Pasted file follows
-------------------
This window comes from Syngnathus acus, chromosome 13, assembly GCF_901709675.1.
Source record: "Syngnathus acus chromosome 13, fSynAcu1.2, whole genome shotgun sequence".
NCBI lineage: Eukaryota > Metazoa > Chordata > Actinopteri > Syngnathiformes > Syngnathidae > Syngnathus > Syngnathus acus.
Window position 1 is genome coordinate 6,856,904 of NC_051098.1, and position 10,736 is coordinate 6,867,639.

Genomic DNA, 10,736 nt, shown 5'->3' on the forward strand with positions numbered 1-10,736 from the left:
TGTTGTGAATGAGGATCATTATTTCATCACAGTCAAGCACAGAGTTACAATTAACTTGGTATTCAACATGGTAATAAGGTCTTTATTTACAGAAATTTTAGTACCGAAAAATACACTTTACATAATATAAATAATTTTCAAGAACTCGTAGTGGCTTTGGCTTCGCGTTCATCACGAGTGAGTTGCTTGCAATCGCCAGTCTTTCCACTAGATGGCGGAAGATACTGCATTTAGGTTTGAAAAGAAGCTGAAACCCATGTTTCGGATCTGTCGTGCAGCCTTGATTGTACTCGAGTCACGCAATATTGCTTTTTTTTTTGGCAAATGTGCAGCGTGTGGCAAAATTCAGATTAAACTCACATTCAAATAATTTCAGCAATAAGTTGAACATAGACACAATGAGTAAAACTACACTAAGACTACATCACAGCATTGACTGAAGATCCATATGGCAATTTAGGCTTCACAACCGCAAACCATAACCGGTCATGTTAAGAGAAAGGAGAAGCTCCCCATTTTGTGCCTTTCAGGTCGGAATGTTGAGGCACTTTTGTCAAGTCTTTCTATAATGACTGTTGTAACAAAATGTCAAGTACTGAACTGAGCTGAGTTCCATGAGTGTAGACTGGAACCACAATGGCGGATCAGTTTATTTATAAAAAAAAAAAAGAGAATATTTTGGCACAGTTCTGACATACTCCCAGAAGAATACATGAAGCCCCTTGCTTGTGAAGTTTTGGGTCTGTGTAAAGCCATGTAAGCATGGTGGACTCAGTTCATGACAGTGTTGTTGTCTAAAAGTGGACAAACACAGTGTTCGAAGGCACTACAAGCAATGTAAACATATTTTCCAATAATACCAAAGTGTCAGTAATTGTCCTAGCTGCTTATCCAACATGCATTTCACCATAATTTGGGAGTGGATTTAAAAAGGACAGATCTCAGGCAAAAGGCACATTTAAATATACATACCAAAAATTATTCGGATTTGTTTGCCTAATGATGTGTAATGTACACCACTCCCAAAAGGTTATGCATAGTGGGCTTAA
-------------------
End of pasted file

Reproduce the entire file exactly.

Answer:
This window comes from Syngnathus acus, chromosome 13, assembly GCF_901709675.1.
Source record: "Syngnathus acus chromosome 13, fSynAcu1.2, whole genome shotgun sequence".
NCBI lineage: Eukaryota > Metazoa > Chordata > Actinopteri > Syngnathiformes > Syngnathidae > Syngnathus > Syngnathus acus.
Window position 1 is genome coordinate 6,856,904 of NC_051098.1, and position 10,736 is coordinate 6,867,639.

Genomic DNA, 10,736 nt, shown 5'->3' on the forward strand with positions numbered 1-10,736 from the left:
TGTTGTGAATGAGGATCATTATTTCATCACAGTCAAGCACAGAGTTACAATTAACTTGGTATTCAACATGGTAATAAGGTCTTTATTTACAGAAATTTTAGTACCGAAAAATACACTTTACATAATATAAATAATTTTCAAGAACTCGTAGTGGCTTTGGCTTCGCGTTCATCACGAGTGAGTTGCTTGCAATCGCCAGTCTTTCCACTAGATGGCGGAAGATACTGCATTTAGGTTTGAAAAGAAGCTGAAACCCATGTTTCGGATCTGTCGTGCAGCCTTGATTGTACTCGAGTCACGCAATATTGCTTTTTTTTTTGGCAAATGTGCAGCGTGTGGCAAAATTCAGATTAAACTCACATTCAAATAATTTCAGCAATAAGTTGAACATAGACACAATGAGTAAAACTACACTAAGACTACATCACAGCATTGACTGAAGATCCATATGGCAATTTAGGCTTCACAACCGCAAACCATAACCGGTCATGTTAAGAGAAAGGAGAAGCTCCCCATTTTGTGCCTTTCAGGTCGGAATGTTGAGGCACTTTTGTCAAGTCTTTCTATAATGACTGTTGTAACAAAATGTCAAGTACTGAACTGAGCTGAGTTCCATGAGTGTAGACTGGAACCACAATGGCGGATCAGTTTATTTATAAAAAAAAAAAAGAGAATATTTTGGCACAGTTCTGACATACTCCCAGAAGAATACATGAAGCCCCTTGCTTGTGAAGTTTTGGGTCTGTGTAAAGCCATGTAAGCATGGTGGACTCAGTTCATGACAGTGTTGTTGTCTAAAAGTGGACAAACACAGTGTTCGAAGGCACTACAAGCAATGTAAACATATTTTCCAATAATACCAAAGTGTCAGTAATTGTCCTAGCTGCTTATCCAACATGCATTTCACCATAATTTGGGAGTGGATTTAAAAAGGACAGATCTCAGGCAAAAGGCACATTTAAATATACATACCAAAAATTATTCGGATTTGTTTGCCTAATGATGTGTAATGTACACCACTCCCAAAAGGTTATGCATAGTGGGCTTAA